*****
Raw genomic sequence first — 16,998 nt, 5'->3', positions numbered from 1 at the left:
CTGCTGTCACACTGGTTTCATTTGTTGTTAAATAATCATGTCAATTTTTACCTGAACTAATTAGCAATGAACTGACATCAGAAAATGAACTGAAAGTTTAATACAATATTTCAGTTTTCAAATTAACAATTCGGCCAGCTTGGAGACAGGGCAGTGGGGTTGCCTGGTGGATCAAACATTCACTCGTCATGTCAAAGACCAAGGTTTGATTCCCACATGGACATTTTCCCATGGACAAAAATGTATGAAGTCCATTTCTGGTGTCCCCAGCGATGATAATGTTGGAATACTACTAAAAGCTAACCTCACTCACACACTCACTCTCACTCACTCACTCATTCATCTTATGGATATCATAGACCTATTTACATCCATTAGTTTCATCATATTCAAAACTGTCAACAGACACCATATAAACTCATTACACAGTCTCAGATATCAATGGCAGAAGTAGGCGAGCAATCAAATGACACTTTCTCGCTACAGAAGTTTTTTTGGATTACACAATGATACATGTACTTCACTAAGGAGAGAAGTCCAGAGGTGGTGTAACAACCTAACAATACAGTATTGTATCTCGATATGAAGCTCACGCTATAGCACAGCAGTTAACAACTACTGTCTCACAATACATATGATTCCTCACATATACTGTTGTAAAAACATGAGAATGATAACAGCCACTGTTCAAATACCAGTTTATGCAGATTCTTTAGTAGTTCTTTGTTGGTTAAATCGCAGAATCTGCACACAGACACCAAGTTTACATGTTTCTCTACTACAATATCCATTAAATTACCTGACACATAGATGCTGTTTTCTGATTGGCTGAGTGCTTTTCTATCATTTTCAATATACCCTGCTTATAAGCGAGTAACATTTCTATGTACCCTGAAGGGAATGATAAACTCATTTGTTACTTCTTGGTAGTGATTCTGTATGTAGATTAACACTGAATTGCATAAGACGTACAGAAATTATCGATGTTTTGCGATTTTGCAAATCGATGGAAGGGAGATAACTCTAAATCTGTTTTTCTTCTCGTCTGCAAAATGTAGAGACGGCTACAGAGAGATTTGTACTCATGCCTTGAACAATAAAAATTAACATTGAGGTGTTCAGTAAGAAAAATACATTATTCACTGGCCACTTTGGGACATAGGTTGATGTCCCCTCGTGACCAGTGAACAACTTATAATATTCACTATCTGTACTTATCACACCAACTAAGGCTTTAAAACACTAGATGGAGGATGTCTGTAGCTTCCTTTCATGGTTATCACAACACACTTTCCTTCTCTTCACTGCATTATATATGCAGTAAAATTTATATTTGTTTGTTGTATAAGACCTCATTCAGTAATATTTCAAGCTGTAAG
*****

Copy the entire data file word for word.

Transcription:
Raw genomic sequence first — 16,998 nt, 5'->3', positions numbered from 1 at the left:
CTGCTGTCACACTGGTTTCATTTGTTGTTAAATAATCATGTCAATTTTTACCTGAACTAATTAGCAATGAACTGACATCAGAAAATGAACTGAAAGTTTAATACAATATTTCAGTTTTCAAATTAACAATTCGGCCAGCTTGGAGACAGGGCAGTGGGGTTGCCTGGTGGATCAAACATTCACTCGTCATGTCAAAGACCAAGGTTTGATTCCCACATGGACATTTTCCCATGGACAAAAATGTATGAAGTCCATTTCTGGTGTCCCCAGCGATGATAATGTTGGAATACTACTAAAAGCTAACCTCACTCACACACTCACTCTCACTCACTCACTCATTCATCTTATGGATATCATAGACCTATTTACATCCATTAGTTTCATCATATTCAAAACTGTCAACAGACACCATATAAACTCATTACACAGTCTCAGATATCAATGGCAGAAGTAGGCGAGCAATCAAATGACACTTTCTCGCTACAGAAGTTTTTTTGGATTACACAATGATACATGTACTTCACTAAGGAGAGAAGTCCAGAGGTGGTGTAACAACCTAACAATACAGTATTGTATCTCGATATGAAGCTCACGCTATAGCACAGCAGTTAACAACTACTGTCTCACAATACATATGATTCCTCACATATACTGTTGTAAAAACATGAGAATGATAACAGCCACTGTTCAAATACCAGTTTATGCAGATTCTTTAGTAGTTCTTTGTTGGTTAAATCGCAGAATCTGCACACAGACACCAAGTTTACATGTTTCTCTACTACAATATCCATTAAATTACCTGACACATAGATGCTGTTTTCTGATTGGCTGAGTGCTTTTCTATCATTTTCAATATACCCTGCTTATAAGCGAGTAACATTTCTATGTACCCTGAAGGGAATGATAAACTCATTTGTTACTTCTTGGTAGTGATTCTGTATGTAGATTAACACTGAATTGCATAAGACGTACAGAAATTATCGATGTTTTGCGATTTTGCAAATCGATGGAAGGGAGATAACTCTAAATCTGTTTTTCTTCTCGTCTGCAAAATGTAGAGACGGCTACAGAGAGATTTGTACTCATGCCTTGAACAATAAAAATTAACATTGAGGTGTTCAGTAAGAAAAATACATTATTCACTGGCCACTTTGGGACATAGGTTGATGTCCCCTCGTGACCAGTGAACAACTTATAATATTCACTATCTGTACTTATCACACCAACTAAGGCTTTAAAACACTAGATGGAGGATGTCTGTAGCTTCCTTTCATGGTTATCACAACACACTTTCCTTCTCTTCACTGCATTATATATGCAGTAAAATTTATATTTGTTTGTTGTATAAGACCTCATTCAGTAATATTTCAAGCTGTAAG